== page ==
Corporate Philanthropy: Strategies & Incentives

The Harvard Corporate Governance Forum has an interesting and detailed post on corporate philanthropy that examines the various incentives that operate in this space. The post first seeks to identify the concept of corporate philanthropy:

This report focuses on corporate philanthropy, which includes direct cash giving, foundation grants, stock donations, employee time, product donations, and other gifts in kind. Corporate philanthropy is one component of corporate social responsibility, albeit an important, highly visible component. The issues surrounding corporate philanthropy apply to a wide cross-section of companies in every industry, from small, family firms to large, multinational ones. …

The post then goes on to discuss the various incentives that operate with reference to managers as well as the company that may determine their interest in corporate philanthropy. Based on the study, the authors conclude that there must always be a strong business case for corporate philanthropy:

Managers are most likely to make self-serving business decisions in companies with excess cash and little monitoring. Corporate philanthropy is one area in which managers often have discretion to use a company’s slack resources independent of business objectives. In particular, because charitable causes benefit from corporate giving, many stakeholders perceive it as a benevolent and unconditionally laudable activity. This perception results in a “halo effect” over corporate philanthropy. The “halo effect” may cause directors to fear being labeled misanthropes if they question giving decisions and may result in less oversight of charitable contributions than other business activities.

An executive can reap personal benefit from corporate philanthropy in several ways. Even when a gift is fully funded with company money, the executive often receives some credit. These awards, honors, and accolades provide the executive with a psychic benefit and elevate his status in elite social circles. In addition, an executive can use corporate contributions to advance his personal preferences, for example, by supporting an organization with his ideological agenda or the pet charity of a family member. Finally, an executive can further his career by using charitable contributions to gain favor with board members. Although the board should be supervising the executive, they may be swayed by corporate gifts in their name to their favorite cause.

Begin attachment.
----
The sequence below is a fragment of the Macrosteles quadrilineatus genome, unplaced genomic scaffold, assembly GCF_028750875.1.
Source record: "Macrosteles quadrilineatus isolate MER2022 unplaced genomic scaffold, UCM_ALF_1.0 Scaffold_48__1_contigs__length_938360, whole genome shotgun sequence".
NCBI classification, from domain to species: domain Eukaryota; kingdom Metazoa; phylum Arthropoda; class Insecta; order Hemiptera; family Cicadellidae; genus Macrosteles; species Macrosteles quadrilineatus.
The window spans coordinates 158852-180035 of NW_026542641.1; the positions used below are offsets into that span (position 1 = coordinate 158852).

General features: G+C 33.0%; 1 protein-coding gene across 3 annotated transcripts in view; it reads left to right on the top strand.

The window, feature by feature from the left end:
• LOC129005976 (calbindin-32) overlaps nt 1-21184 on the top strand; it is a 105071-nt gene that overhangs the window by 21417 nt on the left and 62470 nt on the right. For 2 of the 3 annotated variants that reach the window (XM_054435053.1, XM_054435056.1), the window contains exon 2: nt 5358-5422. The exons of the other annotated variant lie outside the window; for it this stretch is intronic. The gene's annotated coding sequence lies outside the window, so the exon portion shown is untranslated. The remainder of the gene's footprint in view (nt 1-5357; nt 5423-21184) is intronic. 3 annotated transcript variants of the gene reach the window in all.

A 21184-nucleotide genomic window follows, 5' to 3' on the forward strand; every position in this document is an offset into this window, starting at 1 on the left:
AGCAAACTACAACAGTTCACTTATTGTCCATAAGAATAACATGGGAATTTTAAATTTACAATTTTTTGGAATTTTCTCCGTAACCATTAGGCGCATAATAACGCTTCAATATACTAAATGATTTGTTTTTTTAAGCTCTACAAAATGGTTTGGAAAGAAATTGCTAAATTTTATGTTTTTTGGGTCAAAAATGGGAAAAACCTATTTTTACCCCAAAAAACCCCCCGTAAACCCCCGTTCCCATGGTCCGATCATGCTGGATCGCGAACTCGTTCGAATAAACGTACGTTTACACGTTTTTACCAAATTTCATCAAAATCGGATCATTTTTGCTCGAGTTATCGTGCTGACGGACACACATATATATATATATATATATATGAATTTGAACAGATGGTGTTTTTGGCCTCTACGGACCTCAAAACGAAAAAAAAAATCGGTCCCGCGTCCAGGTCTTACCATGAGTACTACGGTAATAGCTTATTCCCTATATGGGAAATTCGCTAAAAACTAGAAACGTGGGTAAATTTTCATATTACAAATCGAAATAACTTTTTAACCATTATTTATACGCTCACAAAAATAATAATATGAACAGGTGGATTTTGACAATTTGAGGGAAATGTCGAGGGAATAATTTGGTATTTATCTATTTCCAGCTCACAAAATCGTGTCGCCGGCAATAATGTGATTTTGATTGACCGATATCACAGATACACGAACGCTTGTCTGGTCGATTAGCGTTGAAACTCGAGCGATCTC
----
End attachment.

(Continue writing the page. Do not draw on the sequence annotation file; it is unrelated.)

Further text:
The empirical evidence reveals that executives make giving decisions with a mix of intentions. In actuality, some corporate philanthropy is opportunistic behavior and some is good business strategy. The different motives are not necessarily mutually exclusive. For example, a contribution can help a member of top management attain higher social status while simultaneously enhancing the firm’s reputation. Nevertheless, an executive imposes costs on shareholders when he uses the corporate giving program purely for self-interest. Likewise, it is not enough for corporate philanthropy to simply provide a “warm glow” or “good feeling.” Some return is essential for corporate giving to be able to continue in the long run. Thus, making a sound business case is extremely important.

After considering various other governance issues including the role of institutional investors, independent directors and the extent of disclosures, the post concludes: “Executives can justify charitable contributions by applying the same prudence to giving decisions that they do to other business activities.” It then provides various recommendations for making corporate philanthropy more effective.
Although corporate philanthropy is not synonymous with corporate social responsibility (CSR), the discussion regarding incentives and business strategy must have an important role to play in shaping the CSR regime in countries such as India. This will particularly assist in addressing the debate as to whether CSR should be mandatory or voluntary, on which there continues to be some amount of ambivalence and it is not clear how the company law reform will finally take shape on the issue.

About the author

Umakanth Varottil

Umakanth Varottil is an Associate Professor at the Faculty of Law, National University of Singapore. He specializes in corporate law and governance, mergers and acquisitions and cross-border investments. Prior to his foray into academia, Umakanth was a partner at a pre-eminent law firm in India.

Add comment

Top Posts & Pages


Recent Comments


web analytics

Social Media